As I write this, a panel of distinguished judges is reviewing nominations for Rotor & Wing’s Helicopter Heroism Award and other honors. Their recommendations will help the staff of the magazine decide the winners of those awards. We will present the winners at the Search and Rescue Summit 2008 in Reston, Va. on the 18th of this month. (You can learn more about the Summit at www.searchandrescuesummit.com.)
I’ve talked before about how these awards are the most humbling and most rewarding part of my job. They are rewarding because the awards process puts me in the company of individuals who are true heroes, who perform heroic acts as a matter of routine and who consider that just another part of their job. They are humbling because the skill and devotion that every nominated crewmember brings to his or her job can make the job performance of the "average" person seem insignificant.
This year is no exception in that regard. We can honor no more than about four crews this year, having expanded our awards program to add three category awards — for military, public service and private/corporate/commercial operations — as well as the grand prize, our Helicopter Heroism Award. But I can tell you that every single crew or pilot that was nominated is deserving of our respect and admiration, if for no other reason than that, when challenged, they chose to put themselves in harm’s way to save another.
We will introduce all the winners, as well as the judges who helped us select them, in our November issue. You can review all of the nominations yourself, and vote for your favorite, at the Web site above. As you do that, or as you review our printed reports in November, keep in mind a particular question that we asked each judge to consider in evaluating this year’s nominees: Was the risk assumed by the nominated pilot or crew worth taking?
This may be the first time that judges for these awards have been asked to tackle that question. It is clearly a dicey matter.
We didn’t want to put the judges in the position of second-guessing the nominees. We recognize that the nominees were compelled to make decisions in real time and under extreme circumstances, and that they very well may be the only individuals in possession of the information and situational awareness needed to make the calls they did. The circumstances they faced and decisions they made in many cases tested the limits of procedure, skill and courage. They would not have been nominated were it otherwise.
We also recognize that we at R&W hold a potent position when it comes to these awards. I do not boast in saying that; I merely recount the comments I’ve heard many times from winners and nominees alike. The individuals and crews we honor will be held up as models of judgment and skill in the world of helicopter search and rescue.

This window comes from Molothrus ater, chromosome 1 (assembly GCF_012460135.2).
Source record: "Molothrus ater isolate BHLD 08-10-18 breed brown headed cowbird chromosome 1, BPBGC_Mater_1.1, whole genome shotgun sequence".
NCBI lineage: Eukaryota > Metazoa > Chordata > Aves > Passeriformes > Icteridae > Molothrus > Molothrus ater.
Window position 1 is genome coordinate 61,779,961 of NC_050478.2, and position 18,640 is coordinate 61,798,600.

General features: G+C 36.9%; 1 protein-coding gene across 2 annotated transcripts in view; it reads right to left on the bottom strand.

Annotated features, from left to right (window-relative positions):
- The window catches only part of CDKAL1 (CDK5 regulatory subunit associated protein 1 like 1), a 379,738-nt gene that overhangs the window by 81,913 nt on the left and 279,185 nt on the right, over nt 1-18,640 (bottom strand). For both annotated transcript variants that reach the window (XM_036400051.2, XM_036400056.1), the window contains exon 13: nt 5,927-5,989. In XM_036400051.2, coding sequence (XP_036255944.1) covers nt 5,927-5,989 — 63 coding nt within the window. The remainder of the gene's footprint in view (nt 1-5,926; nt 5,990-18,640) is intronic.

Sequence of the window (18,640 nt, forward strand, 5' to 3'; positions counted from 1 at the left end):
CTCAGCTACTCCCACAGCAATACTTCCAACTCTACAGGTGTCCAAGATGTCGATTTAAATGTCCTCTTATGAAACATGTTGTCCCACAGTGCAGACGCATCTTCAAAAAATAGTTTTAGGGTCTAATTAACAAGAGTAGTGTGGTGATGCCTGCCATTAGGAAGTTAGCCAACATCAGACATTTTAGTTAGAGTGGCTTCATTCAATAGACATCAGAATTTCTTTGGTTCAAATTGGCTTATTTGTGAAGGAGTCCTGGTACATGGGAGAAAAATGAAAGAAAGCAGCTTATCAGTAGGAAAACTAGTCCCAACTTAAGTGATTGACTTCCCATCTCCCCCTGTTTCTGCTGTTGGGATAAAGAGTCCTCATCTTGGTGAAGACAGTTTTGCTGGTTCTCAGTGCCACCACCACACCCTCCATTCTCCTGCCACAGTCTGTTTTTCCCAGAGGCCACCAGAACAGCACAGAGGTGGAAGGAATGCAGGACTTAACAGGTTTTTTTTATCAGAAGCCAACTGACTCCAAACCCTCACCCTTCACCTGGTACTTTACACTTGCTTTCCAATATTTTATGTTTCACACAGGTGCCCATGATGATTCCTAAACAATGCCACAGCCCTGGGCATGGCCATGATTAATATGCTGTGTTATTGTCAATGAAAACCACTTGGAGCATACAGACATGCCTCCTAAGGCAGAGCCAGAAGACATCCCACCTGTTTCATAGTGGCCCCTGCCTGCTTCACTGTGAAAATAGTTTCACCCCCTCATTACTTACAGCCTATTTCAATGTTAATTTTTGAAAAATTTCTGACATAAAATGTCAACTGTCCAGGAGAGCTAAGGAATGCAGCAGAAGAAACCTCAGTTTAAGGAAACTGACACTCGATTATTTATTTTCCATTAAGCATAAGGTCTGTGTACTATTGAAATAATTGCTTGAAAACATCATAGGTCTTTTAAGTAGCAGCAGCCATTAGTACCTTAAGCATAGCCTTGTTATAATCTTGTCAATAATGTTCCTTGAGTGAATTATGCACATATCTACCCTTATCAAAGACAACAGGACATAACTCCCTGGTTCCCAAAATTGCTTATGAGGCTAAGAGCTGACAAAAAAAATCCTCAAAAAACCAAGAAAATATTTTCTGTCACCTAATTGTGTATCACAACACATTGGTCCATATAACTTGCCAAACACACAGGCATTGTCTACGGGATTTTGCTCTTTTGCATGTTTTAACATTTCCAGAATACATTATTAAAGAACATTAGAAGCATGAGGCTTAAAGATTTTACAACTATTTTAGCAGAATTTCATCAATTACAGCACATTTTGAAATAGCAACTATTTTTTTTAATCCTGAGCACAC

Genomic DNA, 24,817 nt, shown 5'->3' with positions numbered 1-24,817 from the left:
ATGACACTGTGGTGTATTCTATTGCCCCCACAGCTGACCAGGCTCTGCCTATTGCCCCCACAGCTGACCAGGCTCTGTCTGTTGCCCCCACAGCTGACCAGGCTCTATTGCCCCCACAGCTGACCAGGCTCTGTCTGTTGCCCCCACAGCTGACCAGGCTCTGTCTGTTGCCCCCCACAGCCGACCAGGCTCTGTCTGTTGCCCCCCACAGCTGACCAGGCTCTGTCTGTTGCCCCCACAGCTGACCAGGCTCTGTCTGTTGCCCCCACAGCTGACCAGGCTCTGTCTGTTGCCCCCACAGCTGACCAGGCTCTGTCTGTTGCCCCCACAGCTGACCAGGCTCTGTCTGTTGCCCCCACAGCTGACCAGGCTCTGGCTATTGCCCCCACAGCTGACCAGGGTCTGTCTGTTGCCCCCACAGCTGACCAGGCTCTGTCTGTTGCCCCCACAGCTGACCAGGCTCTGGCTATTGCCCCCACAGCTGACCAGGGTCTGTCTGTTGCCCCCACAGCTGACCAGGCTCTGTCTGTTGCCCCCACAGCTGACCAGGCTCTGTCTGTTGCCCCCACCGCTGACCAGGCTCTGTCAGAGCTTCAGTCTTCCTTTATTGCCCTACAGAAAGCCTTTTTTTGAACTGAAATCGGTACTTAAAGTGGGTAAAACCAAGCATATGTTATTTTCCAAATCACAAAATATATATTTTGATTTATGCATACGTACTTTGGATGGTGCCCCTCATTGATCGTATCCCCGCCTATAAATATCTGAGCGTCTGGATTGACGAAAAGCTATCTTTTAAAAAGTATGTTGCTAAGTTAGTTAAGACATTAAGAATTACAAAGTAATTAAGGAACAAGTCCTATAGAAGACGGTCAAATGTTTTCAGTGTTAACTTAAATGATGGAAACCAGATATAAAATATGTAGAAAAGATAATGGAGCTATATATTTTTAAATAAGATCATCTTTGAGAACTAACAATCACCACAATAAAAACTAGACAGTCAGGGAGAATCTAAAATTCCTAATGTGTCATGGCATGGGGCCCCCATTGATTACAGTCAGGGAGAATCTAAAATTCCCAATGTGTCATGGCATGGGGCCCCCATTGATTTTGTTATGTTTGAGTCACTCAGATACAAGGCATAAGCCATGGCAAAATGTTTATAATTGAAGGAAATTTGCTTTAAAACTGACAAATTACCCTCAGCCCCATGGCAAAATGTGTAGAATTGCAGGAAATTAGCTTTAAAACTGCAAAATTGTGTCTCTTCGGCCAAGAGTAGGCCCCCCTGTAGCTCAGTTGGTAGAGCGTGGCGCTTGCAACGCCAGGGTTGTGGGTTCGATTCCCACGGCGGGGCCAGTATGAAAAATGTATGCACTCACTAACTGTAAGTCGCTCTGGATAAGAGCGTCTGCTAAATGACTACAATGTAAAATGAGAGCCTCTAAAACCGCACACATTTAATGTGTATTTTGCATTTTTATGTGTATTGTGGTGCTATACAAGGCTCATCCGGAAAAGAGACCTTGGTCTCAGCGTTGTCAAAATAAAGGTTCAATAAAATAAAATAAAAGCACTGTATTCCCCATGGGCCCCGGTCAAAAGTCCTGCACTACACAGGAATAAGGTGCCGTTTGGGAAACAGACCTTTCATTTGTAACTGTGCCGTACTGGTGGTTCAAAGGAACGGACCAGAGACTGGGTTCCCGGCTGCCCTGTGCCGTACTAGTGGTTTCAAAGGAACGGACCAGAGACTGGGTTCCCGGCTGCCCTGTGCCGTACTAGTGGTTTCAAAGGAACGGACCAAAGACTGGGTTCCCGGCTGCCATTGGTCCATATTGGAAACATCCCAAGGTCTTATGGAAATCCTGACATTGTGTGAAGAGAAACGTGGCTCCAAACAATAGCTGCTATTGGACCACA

That being the case, we felt we bear a responsibility to hold up as models those pilots and crewmembers who exhibited not only outstanding skill and courage but sound judgment in accomplishing their rescues.
This has become apparent during the course of the past three years. In that time, we have reported extensively on concerns among some industry leaders about the poor safety record of helicopters in general and their efforts to correct that. In most of the discussions among those leaders and safety specialists, these words recur: aeronautical decision-making. That is a $5 phrase for the straightforward concept of sound judgment in the air.
One accident report or analysis after another highlights the question what a pilot was thinking as he or she moved along the chain of events that led to his accident and why they didn’t take any of several options along the way to break that chain. The helicopter industry has made great strides during the decades in improving structures, engines and dynamic components. Those gains have been achieved throughout the industry and benefit everyone who flies vertically. But we are still challenged in improving the most critical and clearly most effective safety element of a helicopter flight: the mind of the pilot.
Search and rescue operations are far from immune to the practices and pressures that foster poor decision-making. Just in the past few years, R&W honored pilots who flew a highly dangerous mission only because they were ordered to do so by a superior officer. They had looked at the rescue request, the weather, terrain and their aircraft’s performance charts and each pilot concluded the mission was at the distant fringes of their capabilities; they turned the request down, only to have a general tell them they would fly.
That approach may work when the mission succeeds, as theirs did. But we all lose when it launches a mission that fails, not the least the crewmembers who pay with their lives.
The question of risk in rescue missions is far from black and white. We can offer no answer to it, except to state categorically — as reams of accident data will support — that blindly ignoring it will prove lethal. That is true for all helicopter operations, but our pulpit stands in the SAR arena right now.
Our aim in posing the challenge to our judges is to provoke discussion of the question and others that arise around it. Does risk management have a place in SAR operations? The best practices of the U.S. Coast Guard and other premier rescue organizations would seem to argue that it does, but clearly not everyone is convinced of that. Many more skeptics question its place in general helicopter operations.
What form should risk management take? Can it be applied every day by the average pilot? Or are there some circumstances in which it is simply impractical?
We hope that our judging process this year will advance the effort to address those and related questions, and that the search we undertake will lead again to the identification of award winners who are the model helicopter crews.